Beginning Monday, Jan. 14, auditions will take place across the region for the 2019 Broadway Comes to Greeneville event, which benefits Niswonger Children’s Hospital. Now in its eighth year, the show gives talented children from across the region the opportunity to perform alongside Broadway stars. ... read more about Audition dates, times set for 2019’s Broadway Comes to Greeneville.
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Lifelike childbirth simulator helps nurses, hospital staff prepare for labor and deliveries
Ballad Health nurses stood ready to help Victoria through a difficult and complicated labor – for the second time that week.
Victoria isn’t attempting a world record. Her real name is Victoria® S2200, and she’s a high-tech childbirth simulator that helps healthcare workers prepare for labor and delivery events, including early labor complications, high-risk deliveries and postpartum emergencies.
Recently purchased for Ballad Health’s Northeast Tennessee Regional Perinatal Center, Victoria can be programmed for more than 45 childbirth scenarios, including breech births, cesarean sections, postpartum hemorrhages and more. She also delivers an equally realistic full-term baby that features programmable vitals for team members to evaluate and assess in the minutes after birth.
Rebecca Darnell and Sara Wright, clinical simulation specialists with the perinatal center, travel with Victoria to Ballad Health hospitals across the region, as well as nearby facilities in Kentucky and North Carolina. They work with clinical staffs to train for a range of scenarios, from natural childbirth to emergency surgery and maternal-fetal distress.
“This simulation-based education and team training will make a huge impact in maternal and infant outcomes by identifying gaps and improving processes, as well as increasing care providers’ skill and confidence in low-volume/high-risk situations,” said Darnell, who is also Northeast Tennessee Regional Perinatal Center’s team lead.
Darnell and Wright are particularly focused on bringing Victoria to rural hospitals and areas without full-time labor and delivery teams. Because their remote locations can make it difficult for on-call obstetricians and gynecologists to arrive in time, nursing team members are often responsible for safely delivering babies. In those cases, it’s also crucial for members of different departments, such as the blood bank, house supervisor and surgical units, to be involved in training and preparation.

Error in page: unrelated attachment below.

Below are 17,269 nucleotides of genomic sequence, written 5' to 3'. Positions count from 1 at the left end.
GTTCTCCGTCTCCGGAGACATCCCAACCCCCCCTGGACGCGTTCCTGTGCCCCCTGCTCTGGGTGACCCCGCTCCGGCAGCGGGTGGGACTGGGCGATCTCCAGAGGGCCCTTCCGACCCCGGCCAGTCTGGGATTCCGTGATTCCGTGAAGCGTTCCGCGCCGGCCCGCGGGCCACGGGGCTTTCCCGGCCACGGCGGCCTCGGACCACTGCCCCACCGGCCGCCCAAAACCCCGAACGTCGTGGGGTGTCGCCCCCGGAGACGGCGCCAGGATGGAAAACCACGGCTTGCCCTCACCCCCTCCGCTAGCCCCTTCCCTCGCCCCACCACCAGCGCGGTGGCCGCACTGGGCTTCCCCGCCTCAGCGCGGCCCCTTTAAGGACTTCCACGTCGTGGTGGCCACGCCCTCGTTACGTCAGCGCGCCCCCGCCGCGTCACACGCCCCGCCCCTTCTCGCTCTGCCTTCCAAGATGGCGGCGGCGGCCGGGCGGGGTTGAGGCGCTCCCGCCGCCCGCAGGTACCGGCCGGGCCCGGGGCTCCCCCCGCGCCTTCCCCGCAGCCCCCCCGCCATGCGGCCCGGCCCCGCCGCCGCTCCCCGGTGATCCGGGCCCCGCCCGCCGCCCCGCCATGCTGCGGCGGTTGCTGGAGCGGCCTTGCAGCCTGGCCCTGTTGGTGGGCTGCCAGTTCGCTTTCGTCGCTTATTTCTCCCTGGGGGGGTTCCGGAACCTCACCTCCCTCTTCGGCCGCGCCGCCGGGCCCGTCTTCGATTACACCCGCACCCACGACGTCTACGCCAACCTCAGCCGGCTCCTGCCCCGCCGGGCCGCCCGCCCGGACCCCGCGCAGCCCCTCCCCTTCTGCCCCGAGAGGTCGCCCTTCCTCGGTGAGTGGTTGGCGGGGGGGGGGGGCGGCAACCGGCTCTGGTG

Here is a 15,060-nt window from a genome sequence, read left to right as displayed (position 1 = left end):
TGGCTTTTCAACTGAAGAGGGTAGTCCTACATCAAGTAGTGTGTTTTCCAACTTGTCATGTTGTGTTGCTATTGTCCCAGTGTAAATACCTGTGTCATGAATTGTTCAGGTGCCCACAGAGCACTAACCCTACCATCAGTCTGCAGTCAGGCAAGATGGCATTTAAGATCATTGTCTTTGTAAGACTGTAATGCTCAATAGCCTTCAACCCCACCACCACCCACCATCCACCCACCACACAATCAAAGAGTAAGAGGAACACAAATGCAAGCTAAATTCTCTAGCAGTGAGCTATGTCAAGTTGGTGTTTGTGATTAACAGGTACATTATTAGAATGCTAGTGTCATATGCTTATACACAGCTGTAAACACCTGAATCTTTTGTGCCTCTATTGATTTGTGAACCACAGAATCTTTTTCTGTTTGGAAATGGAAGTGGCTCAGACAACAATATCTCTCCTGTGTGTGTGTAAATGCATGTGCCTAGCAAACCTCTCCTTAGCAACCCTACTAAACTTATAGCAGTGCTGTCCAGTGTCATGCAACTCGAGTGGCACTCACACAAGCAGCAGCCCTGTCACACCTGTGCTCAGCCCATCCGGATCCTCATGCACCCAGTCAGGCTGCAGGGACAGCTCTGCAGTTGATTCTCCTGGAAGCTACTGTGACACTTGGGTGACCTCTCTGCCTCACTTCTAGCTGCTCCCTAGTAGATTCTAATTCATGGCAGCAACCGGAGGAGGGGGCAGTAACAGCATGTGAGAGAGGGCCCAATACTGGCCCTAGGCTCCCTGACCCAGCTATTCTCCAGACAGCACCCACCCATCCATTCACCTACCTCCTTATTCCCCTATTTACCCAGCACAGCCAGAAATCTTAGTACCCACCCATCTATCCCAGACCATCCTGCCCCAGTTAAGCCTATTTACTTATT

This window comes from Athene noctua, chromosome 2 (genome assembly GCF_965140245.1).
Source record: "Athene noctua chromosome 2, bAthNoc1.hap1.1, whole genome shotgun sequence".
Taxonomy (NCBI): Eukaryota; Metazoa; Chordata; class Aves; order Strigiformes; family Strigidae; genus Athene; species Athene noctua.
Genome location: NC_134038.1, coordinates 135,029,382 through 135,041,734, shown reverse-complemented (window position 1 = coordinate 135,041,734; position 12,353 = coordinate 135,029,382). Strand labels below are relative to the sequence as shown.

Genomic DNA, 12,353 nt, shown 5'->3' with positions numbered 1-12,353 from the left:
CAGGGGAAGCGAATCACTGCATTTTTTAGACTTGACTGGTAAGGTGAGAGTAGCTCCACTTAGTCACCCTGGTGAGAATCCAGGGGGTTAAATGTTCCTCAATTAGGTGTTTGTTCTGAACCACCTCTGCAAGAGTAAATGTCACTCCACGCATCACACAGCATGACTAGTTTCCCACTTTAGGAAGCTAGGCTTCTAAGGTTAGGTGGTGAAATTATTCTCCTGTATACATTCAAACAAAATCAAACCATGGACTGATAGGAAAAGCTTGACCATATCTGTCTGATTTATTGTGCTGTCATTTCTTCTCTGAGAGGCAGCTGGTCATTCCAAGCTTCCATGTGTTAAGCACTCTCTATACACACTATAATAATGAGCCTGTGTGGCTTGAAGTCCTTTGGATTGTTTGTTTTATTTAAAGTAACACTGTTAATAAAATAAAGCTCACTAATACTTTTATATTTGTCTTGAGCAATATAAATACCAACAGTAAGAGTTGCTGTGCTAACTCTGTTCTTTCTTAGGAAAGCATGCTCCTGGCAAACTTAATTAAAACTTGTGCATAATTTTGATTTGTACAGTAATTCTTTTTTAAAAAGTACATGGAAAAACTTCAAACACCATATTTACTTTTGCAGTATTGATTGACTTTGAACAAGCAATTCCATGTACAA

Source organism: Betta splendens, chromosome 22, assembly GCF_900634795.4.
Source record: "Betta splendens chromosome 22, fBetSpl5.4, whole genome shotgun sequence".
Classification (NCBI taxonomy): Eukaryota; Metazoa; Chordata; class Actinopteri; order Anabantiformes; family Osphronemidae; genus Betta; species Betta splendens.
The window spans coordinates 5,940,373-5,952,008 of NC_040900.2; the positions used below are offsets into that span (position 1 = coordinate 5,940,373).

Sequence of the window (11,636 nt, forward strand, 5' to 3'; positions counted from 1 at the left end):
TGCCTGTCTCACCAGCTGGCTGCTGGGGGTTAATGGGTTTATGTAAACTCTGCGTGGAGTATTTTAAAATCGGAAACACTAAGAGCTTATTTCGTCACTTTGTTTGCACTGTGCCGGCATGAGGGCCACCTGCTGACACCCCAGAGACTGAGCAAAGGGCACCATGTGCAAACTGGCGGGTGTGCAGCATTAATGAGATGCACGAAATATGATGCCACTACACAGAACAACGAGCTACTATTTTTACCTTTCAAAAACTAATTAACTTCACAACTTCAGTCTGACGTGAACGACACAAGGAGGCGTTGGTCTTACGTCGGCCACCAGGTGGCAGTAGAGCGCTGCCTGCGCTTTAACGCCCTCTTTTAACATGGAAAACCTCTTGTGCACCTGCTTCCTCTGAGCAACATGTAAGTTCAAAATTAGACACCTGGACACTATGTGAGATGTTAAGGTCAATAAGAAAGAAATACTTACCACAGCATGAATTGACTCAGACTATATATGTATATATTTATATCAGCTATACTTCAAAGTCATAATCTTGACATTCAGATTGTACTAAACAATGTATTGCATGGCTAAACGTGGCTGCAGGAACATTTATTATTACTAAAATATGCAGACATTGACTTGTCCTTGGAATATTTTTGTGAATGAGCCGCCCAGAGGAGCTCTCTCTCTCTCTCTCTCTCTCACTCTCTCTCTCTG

“When complications or surprising circumstances occur during childbirth, the results can be tragic,” Darnell said. “The simulations and scenarios we run with Victoria give our nurses and clinical team members the opportunity to practice critical thinking, teamwork and practical skills, so they’re prepared for any real-life incidents.”
Additionally, team members involved in high-risk childbirth situations can facilitate transfers to other Ballad Health facilities, including the Regional Perinatal Center at Johnson City Medical Center. There, mothers and their babies can receive the highest level of care for complex and life-threatening conditions.
In addition to her pre-programmed scenarios, Victoria can also talk to team members, vocalizing symptoms and pains that can alert team members to potential complications. Her microphone is operated by either Darnell or Wright, who watch team members through a specially programmed tablet and respond to their actions. Meanwhile, the other clinical simulation specialist coaches and evaluates the trainees in the delivery room.
“During training, our team members really develop an understanding of how important it is to listen to the patient and understand what she experiences,” Darnell said. “Through these simulations, our caregivers learn how being alert and paying attention to potential warning signs and red flags can make a life or death difference.”
Victoria and her baby can be used with current Ballad Health medical equipment, including fetal monitors, IVs and blood pressure cuffs, so team members can practice in their normal work environments. The simulators also provide opportunities for clinical staff to place epidurals, provide life support and intervene in case of emergencies.
The childbirth simulator was purchased through a donation by Doug and Judy Lowrie, longtime Ballad Health Foundation supporters.
“The generosity of the Lowrie family makes it possible for us to build better healthcare for pregnant women and newborns in our region,” said Clay Rolston, executive director of Ballad Health Foundation. “The Lowrie family is helping Ballad Health serve our populations by improving infant mortality rates and strengthening the care we provide for women and their babies.”
The Lowries’ gift enables Ballad Health to make a significant impact on the overall health of this region. But, for the women and families who might need emergency or high-risk care, the effects of the donation and education are much more personal.
“The training we do with Victoria and her baby has the potential to save lives,” Darnell said. “We’re incredibly grateful to Doug and Judy Lowrie for giving us the opportunity to provide evidence-based training that leads to better, safer deliveries.”
To learn more about Ballad Health Foundation, or to make a gift, please visit www.balladhealth.org/foundation